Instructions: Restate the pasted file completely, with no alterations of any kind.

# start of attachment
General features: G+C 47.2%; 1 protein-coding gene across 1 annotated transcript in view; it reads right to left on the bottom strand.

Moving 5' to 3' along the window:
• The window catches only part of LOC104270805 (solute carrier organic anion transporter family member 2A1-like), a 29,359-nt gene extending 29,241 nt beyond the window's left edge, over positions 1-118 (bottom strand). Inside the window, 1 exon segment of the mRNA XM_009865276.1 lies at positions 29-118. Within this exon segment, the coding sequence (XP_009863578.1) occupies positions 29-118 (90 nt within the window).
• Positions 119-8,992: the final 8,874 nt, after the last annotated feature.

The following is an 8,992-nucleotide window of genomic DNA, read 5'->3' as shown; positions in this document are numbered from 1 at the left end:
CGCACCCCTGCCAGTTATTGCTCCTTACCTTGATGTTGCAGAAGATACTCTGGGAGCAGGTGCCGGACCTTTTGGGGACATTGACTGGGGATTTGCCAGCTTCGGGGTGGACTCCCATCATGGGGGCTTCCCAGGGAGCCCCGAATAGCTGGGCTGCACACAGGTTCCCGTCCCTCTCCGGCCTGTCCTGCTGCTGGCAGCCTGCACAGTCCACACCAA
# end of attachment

General features: G+C 47.2%; 1 protein-coding gene across 1 annotated transcript in view; it reads right to left on the bottom strand.

Moving 5' to 3' along the window:
• The window catches only part of LOC104270805 (solute carrier organic anion transporter family member 2A1-like), a 29,359-nt gene extending 29,241 nt beyond the window's left edge, over positions 1-118 (bottom strand). Inside the window, 1 exon segment of the mRNA XM_009865276.1 lies at positions 29-118. Within this exon segment, the coding sequence (XP_009863578.1) occupies positions 29-118 (90 nt within the window).
• Positions 119-8,992: the final 8,874 nt, after the last annotated feature.

The following is an 8,992-nucleotide window of genomic DNA, read 5'->3' as shown; positions in this document are numbered from 1 at the left end:
CGCACCCCTGCCAGTTATTGCTCCTTACCTTGATGTTGCAGAAGATACTCTGGGAGCAGGTGCCGGACCTTTTGGGGACATTGACTGGGGATTTGCCAGCTTCGGGGTGGACTCCCATCATGGGGGCTTCCCAGGGAGCCCCGAATAGCTGGGCTGCACACAGGTTCCCGTCCCTCTCCGGCCTGTCCTGCTGCTGGCAGCCTGCACAGTCCACACCAA